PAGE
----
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Enough Disappointment To Go Around

Seriously, have you stopped to think about what the graduating class of '08 has been through? Or more precisely, not been through? The Daily Orange gave a somber tribute (or is it an obituary) to the graduating seniors who will leave SU without a bowl appearance or an NCAA Tournament win.
The freshmen who arrived with hope four years ago leave with something different. They are realizing what to do, where to live, how to lead a life that doesn't start at noon and doesn't feature $3 pitchers. But they're also trying to figure out where the four years went. They're trying to determine why an athletic department that appeared so promising left so much disappointment. They're trying to piece together what happened after Syracuse went Orange.
The article tackles the subject from a few different angles and each one is as depressing as the one before it. That is, expect for the one about, Nick Natario, the guy who played Otto. That was slightly humorous:
Natario even held meetings with the other Ottos to discuss how to handle disgruntled fans. It was a struggle between performing their jobs and performing for their fans. "We had to bring our 'A' game," Natario said, "even when the football team wasn't."
Were they all in costume in the meeting? Was it a secret meeting underneath the Hall of Languages that required a password for entrance, and if so was the password "Crouthamel?" Who are the "five families of Otto The Orange?" Is there an initiation process involving the Otto suit, a live weasel and peanut butter? Are Ottos graded by a quorum of shadowy individuals and executed when they do not honor the suit? So many questions...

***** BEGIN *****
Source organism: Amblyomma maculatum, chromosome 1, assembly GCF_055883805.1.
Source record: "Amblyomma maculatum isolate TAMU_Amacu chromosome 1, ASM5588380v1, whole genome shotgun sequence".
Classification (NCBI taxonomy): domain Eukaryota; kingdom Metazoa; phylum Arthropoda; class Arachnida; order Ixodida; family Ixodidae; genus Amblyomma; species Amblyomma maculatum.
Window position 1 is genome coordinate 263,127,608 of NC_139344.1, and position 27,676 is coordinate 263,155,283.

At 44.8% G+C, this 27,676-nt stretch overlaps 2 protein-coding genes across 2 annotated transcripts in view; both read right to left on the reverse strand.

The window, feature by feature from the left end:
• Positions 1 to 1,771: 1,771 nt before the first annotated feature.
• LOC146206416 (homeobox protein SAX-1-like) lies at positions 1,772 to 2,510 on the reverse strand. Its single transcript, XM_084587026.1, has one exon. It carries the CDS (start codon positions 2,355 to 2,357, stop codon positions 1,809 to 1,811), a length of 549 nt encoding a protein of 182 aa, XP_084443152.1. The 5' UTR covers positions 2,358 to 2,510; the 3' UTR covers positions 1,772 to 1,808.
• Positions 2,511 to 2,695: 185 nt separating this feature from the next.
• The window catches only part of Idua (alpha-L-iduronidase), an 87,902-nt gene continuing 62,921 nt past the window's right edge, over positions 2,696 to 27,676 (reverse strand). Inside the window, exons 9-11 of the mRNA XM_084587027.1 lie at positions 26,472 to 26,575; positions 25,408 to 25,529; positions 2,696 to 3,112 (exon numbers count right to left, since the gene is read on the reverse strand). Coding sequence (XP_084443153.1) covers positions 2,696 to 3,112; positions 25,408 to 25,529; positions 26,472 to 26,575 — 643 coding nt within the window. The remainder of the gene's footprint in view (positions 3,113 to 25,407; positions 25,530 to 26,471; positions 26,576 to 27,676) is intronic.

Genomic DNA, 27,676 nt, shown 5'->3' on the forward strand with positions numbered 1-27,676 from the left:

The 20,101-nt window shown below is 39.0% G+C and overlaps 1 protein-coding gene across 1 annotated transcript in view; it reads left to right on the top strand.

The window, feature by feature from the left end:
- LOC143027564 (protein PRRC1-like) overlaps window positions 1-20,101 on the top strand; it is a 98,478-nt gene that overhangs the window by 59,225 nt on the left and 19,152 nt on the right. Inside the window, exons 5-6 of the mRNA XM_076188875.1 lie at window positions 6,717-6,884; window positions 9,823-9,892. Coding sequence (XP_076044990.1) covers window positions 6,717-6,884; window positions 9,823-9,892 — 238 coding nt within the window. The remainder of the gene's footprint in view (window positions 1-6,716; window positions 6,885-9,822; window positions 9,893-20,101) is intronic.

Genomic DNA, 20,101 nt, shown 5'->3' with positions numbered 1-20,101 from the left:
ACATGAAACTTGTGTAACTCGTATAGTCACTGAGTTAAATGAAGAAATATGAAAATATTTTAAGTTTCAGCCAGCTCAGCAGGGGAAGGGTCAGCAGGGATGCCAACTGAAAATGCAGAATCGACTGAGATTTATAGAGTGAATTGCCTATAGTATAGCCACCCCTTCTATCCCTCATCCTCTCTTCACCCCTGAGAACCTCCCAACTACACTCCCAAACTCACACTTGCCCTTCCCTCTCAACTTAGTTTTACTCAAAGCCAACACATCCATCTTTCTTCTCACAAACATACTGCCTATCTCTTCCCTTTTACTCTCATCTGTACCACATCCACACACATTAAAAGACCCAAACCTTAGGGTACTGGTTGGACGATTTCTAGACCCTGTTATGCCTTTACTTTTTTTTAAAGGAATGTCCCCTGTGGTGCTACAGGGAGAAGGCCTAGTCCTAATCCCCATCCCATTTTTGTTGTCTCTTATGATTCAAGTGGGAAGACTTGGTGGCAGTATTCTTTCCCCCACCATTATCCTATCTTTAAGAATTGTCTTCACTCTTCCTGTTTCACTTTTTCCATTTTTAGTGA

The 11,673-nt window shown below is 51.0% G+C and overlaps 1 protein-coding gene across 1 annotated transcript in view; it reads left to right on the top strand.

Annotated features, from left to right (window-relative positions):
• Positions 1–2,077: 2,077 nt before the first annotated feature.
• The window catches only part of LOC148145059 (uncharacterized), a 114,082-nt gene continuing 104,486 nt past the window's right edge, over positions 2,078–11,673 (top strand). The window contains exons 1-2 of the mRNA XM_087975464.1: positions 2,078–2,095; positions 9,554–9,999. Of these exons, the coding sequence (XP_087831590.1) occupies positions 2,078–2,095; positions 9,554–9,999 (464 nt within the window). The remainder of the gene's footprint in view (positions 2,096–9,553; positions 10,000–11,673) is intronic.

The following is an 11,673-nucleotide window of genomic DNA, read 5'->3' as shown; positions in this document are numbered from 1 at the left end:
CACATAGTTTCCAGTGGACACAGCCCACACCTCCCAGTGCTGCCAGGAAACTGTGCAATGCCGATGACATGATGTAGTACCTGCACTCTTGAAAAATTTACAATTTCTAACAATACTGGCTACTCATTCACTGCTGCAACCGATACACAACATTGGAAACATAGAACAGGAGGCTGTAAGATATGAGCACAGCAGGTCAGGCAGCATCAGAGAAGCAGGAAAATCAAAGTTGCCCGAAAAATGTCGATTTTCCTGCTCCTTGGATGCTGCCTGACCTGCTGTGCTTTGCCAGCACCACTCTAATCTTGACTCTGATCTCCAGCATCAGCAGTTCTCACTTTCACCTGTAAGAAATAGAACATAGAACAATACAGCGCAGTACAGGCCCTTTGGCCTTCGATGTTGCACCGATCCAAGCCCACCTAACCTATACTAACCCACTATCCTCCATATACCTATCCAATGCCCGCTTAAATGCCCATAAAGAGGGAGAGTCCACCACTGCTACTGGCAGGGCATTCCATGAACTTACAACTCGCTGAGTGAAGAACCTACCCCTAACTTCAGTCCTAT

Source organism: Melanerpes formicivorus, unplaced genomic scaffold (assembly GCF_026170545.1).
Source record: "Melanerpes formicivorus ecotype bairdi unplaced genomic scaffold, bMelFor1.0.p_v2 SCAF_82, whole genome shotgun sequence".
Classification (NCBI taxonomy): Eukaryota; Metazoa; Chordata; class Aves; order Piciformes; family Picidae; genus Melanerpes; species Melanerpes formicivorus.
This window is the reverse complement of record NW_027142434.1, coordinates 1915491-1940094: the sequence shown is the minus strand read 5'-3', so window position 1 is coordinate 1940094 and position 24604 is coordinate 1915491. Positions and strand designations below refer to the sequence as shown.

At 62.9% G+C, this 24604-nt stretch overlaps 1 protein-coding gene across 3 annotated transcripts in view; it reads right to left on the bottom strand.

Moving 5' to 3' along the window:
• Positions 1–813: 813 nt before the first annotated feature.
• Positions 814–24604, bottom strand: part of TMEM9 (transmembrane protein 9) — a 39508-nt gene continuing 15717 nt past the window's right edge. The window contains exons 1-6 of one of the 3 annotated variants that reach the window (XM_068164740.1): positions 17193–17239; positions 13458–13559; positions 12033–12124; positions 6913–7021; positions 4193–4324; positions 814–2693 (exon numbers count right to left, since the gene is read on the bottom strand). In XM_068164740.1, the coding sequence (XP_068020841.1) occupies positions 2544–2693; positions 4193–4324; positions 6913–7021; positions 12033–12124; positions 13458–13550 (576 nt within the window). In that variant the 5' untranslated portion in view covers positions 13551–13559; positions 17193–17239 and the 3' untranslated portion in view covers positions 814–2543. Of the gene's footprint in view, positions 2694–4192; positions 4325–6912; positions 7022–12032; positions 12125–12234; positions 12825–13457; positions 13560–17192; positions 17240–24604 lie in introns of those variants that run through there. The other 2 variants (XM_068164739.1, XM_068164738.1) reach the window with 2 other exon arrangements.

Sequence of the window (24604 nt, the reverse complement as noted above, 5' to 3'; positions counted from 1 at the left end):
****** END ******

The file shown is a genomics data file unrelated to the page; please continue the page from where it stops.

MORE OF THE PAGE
SU football player Max Maisel chimes in as well, none-too-pleased yet understanding of the frustrations on campus regarding his coach:
"Look, I know we're not the talk of the town right now," Meisel said. "You take a lot of negativity from people. … When it comes to talking with students, usually the first question I'm asked is, 'What do you think of Robinson?' In the sense of, will he stay or will he go?' Of course that has a negative connotation."
The third part is actually the part that disturbed me for real. It's the part that I hope DOCTOR Gross is reading this morning, possibly during his conference call with the people at A-1 Halftime Entertainment to see if the Rappin' Grannies are available for the St. John's game next year.
The shift into apathy is most evident in football, Edmunds said. When she started at the Dome, she prepared to hand out wristbands for the overflow sections of the student seating. As the team struggled, the overflow seating was the least of Edmunds' concerns. She received calls on her walkie-talkie to put students behind the endzone for the mere hope that the attendance would not appear so depressing on television.
The article ends with a discussion with Darryl Patteson, founder of Otto's Army. Even he lost hope during his time here, but does manage to find a little perspective:
"I would have loved to carry goalpost out, or win a national championship," Patteson said, "but I had a lot of fun."
Sadly, this class leaves behind a legacy that had nothing to do with creating. They were quite simply in the right place at the wrong time. They'll move on, graduate, move to strange, faraway places like Hoboken, NJ and New Haven, CT, start their marketing jobs and wonder why they ever bothered with that minor in Geology, and they will wait. Wait for the Orange to be great again. Wait for the chance to cheer for a championship. And I'm willing to bet they're the loudest ones in the bar that night. God knows they'll have been waiting long enough...

(By the way, I LOVE LOVE LOVE that phot of Robinson in the article. It's like someone has backed him into the corner of one of those bathrooms in the Saw movies and they're showing him all the messed-up torture devices they have at their disposal.)

Photo Credit: Kris Wilson, D.O.